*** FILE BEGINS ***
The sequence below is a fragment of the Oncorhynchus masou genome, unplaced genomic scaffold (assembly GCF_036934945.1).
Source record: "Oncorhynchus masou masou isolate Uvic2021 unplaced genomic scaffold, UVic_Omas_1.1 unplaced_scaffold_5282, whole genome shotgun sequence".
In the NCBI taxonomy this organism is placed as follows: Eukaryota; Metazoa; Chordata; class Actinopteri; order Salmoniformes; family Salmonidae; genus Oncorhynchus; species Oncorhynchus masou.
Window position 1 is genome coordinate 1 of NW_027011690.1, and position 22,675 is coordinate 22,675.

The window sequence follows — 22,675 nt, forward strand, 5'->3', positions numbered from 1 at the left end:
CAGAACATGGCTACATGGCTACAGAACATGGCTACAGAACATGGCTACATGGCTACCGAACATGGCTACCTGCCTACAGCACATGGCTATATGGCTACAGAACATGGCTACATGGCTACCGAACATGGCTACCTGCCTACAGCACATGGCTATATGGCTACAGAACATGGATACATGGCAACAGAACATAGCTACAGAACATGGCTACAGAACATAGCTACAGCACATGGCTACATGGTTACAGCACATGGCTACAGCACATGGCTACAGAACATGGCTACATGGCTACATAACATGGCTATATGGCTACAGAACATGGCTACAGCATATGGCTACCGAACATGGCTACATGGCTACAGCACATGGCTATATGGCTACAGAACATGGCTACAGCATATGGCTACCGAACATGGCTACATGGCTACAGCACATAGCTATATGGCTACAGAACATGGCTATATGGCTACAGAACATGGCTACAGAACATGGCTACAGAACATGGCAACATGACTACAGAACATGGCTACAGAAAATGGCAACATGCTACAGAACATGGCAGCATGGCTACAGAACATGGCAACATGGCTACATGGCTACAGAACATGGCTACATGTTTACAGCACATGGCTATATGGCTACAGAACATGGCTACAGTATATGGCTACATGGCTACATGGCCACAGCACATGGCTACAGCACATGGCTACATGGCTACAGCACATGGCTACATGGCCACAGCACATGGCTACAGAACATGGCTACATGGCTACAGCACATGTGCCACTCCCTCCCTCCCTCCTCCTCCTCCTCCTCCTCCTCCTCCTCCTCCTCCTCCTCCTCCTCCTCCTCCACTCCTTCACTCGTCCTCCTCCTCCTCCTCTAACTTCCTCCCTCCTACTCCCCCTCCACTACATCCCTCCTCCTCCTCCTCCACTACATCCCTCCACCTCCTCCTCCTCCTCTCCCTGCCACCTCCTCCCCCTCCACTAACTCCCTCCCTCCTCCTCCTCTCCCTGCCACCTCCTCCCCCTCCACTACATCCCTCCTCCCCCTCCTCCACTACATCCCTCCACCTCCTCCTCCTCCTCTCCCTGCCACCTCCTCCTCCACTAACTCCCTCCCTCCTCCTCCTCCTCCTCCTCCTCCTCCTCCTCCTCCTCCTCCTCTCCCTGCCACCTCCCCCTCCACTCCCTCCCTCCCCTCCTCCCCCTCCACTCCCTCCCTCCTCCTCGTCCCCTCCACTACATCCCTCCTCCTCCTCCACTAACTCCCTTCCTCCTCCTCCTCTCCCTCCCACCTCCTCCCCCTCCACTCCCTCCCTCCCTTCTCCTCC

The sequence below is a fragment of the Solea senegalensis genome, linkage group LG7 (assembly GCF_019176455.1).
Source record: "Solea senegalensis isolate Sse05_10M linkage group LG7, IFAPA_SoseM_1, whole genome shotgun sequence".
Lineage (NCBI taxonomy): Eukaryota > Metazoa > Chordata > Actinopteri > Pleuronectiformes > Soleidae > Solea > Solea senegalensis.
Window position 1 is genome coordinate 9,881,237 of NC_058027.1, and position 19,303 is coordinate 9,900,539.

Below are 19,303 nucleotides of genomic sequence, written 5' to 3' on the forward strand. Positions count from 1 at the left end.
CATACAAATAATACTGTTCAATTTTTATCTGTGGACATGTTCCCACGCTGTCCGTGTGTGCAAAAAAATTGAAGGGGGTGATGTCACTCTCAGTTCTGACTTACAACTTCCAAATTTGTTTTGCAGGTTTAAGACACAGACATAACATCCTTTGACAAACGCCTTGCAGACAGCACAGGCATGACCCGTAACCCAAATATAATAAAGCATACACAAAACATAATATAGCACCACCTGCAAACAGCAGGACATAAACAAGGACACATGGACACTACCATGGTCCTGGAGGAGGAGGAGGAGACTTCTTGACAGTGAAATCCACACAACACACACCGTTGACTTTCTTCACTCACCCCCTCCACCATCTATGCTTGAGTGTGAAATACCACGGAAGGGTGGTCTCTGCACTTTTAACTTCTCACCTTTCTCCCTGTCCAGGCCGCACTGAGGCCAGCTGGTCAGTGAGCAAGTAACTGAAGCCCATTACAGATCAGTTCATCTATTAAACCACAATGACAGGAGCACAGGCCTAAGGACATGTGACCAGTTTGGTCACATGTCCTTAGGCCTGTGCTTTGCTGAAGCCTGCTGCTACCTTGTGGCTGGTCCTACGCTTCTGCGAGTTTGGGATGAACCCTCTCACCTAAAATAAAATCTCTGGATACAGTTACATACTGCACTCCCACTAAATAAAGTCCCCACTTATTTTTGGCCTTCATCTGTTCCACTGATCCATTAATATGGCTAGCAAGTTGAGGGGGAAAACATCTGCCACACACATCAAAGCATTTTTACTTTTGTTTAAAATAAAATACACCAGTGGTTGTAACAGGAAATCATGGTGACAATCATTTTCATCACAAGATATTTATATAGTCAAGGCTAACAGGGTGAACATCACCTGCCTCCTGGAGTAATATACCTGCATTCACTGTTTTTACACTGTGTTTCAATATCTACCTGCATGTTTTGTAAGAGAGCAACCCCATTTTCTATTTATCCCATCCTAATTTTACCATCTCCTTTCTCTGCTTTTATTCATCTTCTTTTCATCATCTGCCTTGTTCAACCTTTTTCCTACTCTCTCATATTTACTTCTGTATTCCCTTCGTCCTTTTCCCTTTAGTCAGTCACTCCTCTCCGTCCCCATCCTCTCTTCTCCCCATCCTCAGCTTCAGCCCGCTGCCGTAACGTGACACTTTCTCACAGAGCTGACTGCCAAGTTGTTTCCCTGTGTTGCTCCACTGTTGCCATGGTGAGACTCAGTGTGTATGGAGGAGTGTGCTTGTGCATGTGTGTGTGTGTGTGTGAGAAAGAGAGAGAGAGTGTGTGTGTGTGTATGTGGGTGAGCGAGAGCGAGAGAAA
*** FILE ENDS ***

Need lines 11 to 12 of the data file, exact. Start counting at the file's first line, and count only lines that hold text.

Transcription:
Below are 19,303 nucleotides of genomic sequence, written 5' to 3' on the forward strand. Positions count from 1 at the left end.
CATACAAATAATACTGTTCAATTTTTATCTGTGGACATGTTCCCACGCTGTCCGTGTGTGCAAAAAAATTGAAGGGGGTGATGTCACTCTCAGTTCTGACTTACAACTTCCAAATTTGTTTTGCAGGTTTAAGACACAGACATAACATCCTTTGACAAACGCCTTGCAGACAGCACAGGCATGACCCGTAACCCAAATATAATAAAGCATACACAAAACATAATATAGCACCACCTGCAAACAGCAGGACATAAACAAGGACACATGGACACTACCATGGTCCTGGAGGAGGAGGAGGAGACTTCTTGACAGTGAAATCCACACAACACACACCGTTGACTTTCTTCACTCACCCCCTCCACCATCTATGCTTGAGTGTGAAATACCACGGAAGGGTGGTCTCTGCACTTTTAACTTCTCACCTTTCTCCCTGTCCAGGCCGCACTGAGGCCAGCTGGTCAGTGAGCAAGTAACTGAAGCCCATTACAGATCAGTTCATCTATTAAACCACAATGACAGGAGCACAGGCCTAAGGACATGTGACCAGTTTGGTCACATGTCCTTAGGCCTGTGCTTTGCTGAAGCCTGCTGCTACCTTGTGGCTGGTCCTACGCTTCTGCGAGTTTGGGATGAACCCTCTCACCTAAAATAAAATCTCTGGATACAGTTACATACTGCACTCCCACTAAATAAAGTCCCCACTTATTTTTGGCCTTCATCTGTTCCACTGATCCATTAATATGGCTAGCAAGTTGAGGGGGAAAACATCTGCCACACACATCAAAGCATTTTTACTTTTGTTTAAAATAAAATACACCAGTGGTTGTAACAGGAAATCATGGTGACAATCATTTTCATCACAAGATATTTATATAGTCAAGGCTAACAGGGTGAACATCACCTGCCTCCTGGAGTAATATACCTGCATTCACTGTTTTTACACTGTGTTTCAATATCTACCTGCATGTTTTGTAAGAGAGCAACCCCATTTTCTATTTATCCCATCCTAATTTTACCATCTCCTTTCTCTGCTTTTATTCATCTTCTTTTCATCATCTGCCTTGTTCAACCTTTTTCCTACTCTCTCATATTTACTTCTGTATTCCCTTCGTCCTTTTCCCTTTAGTCAGTCACTCCTCTCCGTCCCCATCCTCTCTTCTCCCCATCCTCAGCTTCAGCCCGCTGCCGTAACGTGACACTTTCTCACAGAGCTGACTGCCAAGTTGTTTCCCTGTGTTGCTCCACTGTTGCCATGGTGAGACTCAGTGTGTATGGAGGAGTGTGCTTGTGCATGTGTGTGTGTGTGTGTGAGAAAGAGAGAGAGAGTGTGTGTGTGTGTATGTGGGTGAGCGAGAGCGAGAGAAA